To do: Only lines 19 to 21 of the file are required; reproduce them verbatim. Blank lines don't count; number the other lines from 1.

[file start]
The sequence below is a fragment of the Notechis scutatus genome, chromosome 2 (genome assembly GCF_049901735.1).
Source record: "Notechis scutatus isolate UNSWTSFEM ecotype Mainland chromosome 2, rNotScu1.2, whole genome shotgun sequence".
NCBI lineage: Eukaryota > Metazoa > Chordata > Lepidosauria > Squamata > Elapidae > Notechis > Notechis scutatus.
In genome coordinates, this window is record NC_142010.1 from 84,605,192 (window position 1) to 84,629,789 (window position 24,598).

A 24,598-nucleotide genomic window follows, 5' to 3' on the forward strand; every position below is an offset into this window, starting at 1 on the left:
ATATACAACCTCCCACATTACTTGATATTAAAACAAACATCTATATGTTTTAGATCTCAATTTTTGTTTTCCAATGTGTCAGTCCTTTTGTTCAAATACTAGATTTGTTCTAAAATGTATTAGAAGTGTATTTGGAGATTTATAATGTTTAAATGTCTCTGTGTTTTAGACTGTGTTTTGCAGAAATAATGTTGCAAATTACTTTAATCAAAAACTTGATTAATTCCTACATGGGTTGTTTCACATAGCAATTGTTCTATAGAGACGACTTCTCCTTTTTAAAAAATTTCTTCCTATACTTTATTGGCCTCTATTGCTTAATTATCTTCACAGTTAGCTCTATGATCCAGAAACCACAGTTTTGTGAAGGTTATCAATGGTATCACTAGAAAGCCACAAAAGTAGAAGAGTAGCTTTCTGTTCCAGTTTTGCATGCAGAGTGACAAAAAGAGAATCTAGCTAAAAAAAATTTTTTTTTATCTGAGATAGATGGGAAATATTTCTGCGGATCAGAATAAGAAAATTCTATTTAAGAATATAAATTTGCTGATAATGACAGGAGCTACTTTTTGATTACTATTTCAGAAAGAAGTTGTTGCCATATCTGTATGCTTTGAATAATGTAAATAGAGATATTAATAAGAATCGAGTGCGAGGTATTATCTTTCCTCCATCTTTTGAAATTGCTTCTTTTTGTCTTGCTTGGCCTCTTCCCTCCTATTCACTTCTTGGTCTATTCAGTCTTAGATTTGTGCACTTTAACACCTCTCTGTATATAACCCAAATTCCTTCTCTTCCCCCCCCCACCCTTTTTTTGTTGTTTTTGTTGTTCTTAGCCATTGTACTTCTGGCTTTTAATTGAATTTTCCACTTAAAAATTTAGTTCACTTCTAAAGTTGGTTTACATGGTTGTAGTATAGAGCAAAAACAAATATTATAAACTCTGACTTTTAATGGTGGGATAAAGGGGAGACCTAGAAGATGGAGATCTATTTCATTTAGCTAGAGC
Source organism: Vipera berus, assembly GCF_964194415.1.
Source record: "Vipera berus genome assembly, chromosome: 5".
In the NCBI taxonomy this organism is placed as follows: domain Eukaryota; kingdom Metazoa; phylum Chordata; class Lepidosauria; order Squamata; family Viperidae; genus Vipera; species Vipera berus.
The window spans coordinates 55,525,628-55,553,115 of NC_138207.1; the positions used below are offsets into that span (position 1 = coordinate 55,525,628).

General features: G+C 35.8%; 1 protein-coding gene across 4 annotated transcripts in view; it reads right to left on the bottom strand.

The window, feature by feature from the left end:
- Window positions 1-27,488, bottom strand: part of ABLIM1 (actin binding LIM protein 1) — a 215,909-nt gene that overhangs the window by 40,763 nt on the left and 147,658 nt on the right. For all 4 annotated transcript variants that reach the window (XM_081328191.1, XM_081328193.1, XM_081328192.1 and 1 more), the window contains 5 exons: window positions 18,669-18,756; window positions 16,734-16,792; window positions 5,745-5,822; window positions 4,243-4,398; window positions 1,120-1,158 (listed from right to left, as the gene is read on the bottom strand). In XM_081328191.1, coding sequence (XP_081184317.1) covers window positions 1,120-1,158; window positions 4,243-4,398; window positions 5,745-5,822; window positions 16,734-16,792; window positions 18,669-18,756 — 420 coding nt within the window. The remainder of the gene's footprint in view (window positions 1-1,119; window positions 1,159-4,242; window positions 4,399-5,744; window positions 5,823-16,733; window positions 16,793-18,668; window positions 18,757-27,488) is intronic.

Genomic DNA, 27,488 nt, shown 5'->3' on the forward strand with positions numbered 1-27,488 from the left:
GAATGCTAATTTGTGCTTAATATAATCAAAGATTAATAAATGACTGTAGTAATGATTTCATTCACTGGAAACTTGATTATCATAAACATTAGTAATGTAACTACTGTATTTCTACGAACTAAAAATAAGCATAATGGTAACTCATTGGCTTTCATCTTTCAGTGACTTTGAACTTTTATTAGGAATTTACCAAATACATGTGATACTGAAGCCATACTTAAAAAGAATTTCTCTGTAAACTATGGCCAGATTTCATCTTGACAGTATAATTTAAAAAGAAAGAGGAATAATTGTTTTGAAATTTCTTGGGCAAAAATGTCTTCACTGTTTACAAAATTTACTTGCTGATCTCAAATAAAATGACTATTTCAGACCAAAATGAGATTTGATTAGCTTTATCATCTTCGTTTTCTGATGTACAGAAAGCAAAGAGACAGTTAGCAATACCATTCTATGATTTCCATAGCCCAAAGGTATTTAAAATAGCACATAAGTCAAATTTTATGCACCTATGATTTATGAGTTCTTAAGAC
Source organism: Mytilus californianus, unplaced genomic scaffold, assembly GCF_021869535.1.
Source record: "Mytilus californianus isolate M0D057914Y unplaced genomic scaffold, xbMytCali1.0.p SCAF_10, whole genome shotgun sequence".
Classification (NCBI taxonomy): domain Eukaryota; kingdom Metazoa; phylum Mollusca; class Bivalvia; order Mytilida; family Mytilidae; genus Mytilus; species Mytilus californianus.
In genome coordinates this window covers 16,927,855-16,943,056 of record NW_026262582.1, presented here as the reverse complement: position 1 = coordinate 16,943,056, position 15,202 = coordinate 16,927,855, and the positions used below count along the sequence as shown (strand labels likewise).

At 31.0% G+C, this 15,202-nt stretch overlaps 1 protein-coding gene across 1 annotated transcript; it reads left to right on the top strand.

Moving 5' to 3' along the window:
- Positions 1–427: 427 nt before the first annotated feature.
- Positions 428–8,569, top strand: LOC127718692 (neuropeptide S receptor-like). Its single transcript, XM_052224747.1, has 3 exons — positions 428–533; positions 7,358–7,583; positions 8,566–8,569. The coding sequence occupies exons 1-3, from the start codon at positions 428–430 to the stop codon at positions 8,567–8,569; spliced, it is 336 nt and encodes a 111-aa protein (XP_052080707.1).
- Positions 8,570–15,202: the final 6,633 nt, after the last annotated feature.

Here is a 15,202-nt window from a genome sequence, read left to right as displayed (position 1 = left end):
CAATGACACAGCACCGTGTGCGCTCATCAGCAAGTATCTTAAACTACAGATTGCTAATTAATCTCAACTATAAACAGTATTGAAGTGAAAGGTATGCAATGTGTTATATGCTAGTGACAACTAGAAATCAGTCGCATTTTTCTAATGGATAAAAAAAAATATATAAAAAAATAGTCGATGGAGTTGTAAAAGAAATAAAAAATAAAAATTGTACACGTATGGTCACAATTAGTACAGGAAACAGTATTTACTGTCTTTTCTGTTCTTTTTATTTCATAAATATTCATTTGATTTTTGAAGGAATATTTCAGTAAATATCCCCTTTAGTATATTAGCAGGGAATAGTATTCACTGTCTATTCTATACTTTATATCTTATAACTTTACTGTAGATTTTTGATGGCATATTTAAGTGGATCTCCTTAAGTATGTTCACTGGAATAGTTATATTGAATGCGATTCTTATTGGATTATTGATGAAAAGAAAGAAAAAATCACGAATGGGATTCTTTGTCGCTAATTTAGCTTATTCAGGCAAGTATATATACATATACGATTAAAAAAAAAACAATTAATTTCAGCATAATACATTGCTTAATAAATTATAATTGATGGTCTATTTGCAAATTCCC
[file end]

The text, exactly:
In genome coordinates this window covers 16,927,855-16,943,056 of record NW_026262582.1, presented here as the reverse complement: position 1 = coordinate 16,943,056, position 15,202 = coordinate 16,927,855, and the positions used below count along the sequence as shown (strand labels likewise).

At 31.0% G+C, this 15,202-nt stretch overlaps 1 protein-coding gene across 1 annotated transcript; it reads left to right on the top strand.

Moving 5' to 3' along the window: